Ch-05-01-March 2008 revision-04

Ch-05-01-March 2008 revision-04 - Managing in Complex...

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Managing in Complex Environments  1 Robert S. Atkin Katz Graduate School of Business University of Pittsburgh Pittsburgh, PA  15260 atkin@katz.pitt.edu Chapter 5 “How Much Should We Charge for Our Blue Tomatoes” Revised, March 2008 © 2008 Robert S. Atkin 1. Written by the author for use in the course BUSSPP0020 “Managing in Complex Environments” at the  University of Pittsburgh.   Use for other purposes or by other instructors without the author’s written  permission is prohibited under copyright laws. © 2008   Robert S. Atkin Page   136  
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© 2008   Robert S. Atkin Page   137  
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Managing in Complex Environments Lecture Notes 5 How much should we charge for our blue tomatoes   ? “Watch the costs and the profits will take care of themselves”  1 I. Teaser A. Before I joined Pitt, I was the Associate Dean of GSIA, Carnegie Mellon’s  business school (today, The Tepper School and then a “top 10” graduate  business school).  An annual issue was “how much should we charge for next  year’s MBA tuition?”  Interesting question and an important one. 1. If we charged too much, we could lose students and revenue.  Fewer  students weren’t necessarily bad, but lost revenue was. 2. And if we charged too little, we lost revenue we could have gained.  Also  not good. B. What we needed was a systematic approach, one that was likely to come close  to the “right” level.  But how should we construct such an approach? 1. Some folks argued: “Set tuition to match that of similar schools.” 2. Others said, “Determine our costs.  Set tuition to cover these plus a  predictable profit.” 3. Another view was: “Push it as high as we can.  See what the market will  bare.  If we have too few takers, then we’ve charged too much and need to  adjust down” © 2008   Robert S. Atkin Page   138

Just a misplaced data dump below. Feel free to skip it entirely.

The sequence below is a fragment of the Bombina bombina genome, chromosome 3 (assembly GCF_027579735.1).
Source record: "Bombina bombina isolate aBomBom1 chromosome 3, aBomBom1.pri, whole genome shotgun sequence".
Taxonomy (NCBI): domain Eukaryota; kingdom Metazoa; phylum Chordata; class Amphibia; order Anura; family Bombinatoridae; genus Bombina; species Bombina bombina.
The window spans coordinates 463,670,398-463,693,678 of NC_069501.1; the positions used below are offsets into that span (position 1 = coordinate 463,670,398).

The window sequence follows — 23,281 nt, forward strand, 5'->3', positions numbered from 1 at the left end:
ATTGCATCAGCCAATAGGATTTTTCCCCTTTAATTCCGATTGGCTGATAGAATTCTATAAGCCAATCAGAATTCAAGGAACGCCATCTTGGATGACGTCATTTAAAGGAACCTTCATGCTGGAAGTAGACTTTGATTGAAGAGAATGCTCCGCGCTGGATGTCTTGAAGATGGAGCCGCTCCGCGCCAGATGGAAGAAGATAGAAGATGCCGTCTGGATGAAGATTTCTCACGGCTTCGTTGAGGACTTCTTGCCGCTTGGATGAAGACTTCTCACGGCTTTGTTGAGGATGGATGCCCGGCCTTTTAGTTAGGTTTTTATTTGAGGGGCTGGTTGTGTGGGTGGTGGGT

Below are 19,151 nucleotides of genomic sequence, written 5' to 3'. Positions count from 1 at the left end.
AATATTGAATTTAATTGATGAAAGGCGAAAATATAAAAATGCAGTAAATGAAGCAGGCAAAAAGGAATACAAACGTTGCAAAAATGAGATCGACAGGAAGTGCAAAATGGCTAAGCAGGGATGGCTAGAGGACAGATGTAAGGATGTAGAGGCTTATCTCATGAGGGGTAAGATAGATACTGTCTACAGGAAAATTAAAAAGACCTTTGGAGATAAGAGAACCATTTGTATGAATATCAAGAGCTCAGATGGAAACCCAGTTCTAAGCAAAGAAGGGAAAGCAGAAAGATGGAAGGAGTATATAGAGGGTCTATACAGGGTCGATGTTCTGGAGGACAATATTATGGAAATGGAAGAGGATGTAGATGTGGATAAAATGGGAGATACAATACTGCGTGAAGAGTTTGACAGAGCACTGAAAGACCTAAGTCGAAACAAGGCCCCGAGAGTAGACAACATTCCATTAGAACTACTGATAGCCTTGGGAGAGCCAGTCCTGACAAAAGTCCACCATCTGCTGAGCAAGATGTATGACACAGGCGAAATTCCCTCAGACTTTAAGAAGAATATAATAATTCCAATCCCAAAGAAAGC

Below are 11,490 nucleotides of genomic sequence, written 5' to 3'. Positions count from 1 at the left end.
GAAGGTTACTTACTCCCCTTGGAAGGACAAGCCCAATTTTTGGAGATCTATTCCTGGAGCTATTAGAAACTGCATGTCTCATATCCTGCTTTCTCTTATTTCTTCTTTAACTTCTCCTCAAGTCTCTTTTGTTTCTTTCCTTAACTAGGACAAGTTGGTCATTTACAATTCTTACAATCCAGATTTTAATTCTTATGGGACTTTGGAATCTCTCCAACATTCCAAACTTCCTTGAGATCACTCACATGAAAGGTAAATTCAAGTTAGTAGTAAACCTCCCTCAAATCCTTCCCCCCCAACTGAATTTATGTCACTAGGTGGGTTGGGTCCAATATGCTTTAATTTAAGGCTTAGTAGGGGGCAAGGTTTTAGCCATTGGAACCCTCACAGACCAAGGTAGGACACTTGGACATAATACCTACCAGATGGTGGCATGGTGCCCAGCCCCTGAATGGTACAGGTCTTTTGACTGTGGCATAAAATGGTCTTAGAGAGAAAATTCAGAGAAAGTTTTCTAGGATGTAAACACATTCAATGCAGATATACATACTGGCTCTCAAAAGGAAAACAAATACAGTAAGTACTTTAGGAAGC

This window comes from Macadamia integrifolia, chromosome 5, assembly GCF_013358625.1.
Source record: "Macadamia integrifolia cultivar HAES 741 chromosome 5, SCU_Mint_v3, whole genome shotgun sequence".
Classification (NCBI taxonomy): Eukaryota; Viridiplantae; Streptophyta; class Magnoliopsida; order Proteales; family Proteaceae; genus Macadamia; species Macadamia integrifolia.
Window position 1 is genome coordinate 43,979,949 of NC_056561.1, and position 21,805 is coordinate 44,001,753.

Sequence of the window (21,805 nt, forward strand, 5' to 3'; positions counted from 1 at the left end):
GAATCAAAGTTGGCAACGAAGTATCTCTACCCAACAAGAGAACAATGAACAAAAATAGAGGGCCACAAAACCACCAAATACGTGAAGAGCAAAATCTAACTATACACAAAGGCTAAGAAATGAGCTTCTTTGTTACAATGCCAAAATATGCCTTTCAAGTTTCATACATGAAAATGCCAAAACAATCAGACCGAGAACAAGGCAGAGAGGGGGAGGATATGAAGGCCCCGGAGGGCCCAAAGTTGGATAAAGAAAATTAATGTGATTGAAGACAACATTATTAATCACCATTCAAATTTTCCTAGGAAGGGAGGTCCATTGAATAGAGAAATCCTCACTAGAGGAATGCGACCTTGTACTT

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4. Yet others said, “The real issue is tuition stability.  Set it so we don’t have to  change it every year.  Students will like that.”  5. And lots of other opinions. C. Price obviously affects demand.  More importantly, how to decide “what’s the  right price?” usually isn’t obvious.  This and related questions are examined in  this set of notes.  (Oh, by the way, what would you suggest regarding our  tuition-setting problem?) © 2008   Robert S. Atkin Page   139  
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II. In our last set of notes, we asked: “Would anyone buy a blue tomato?” A. This silly question allowed us to develop a number of important ideas.
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Ch-05-01-March 2008 revision-04 - Managing in Complex...

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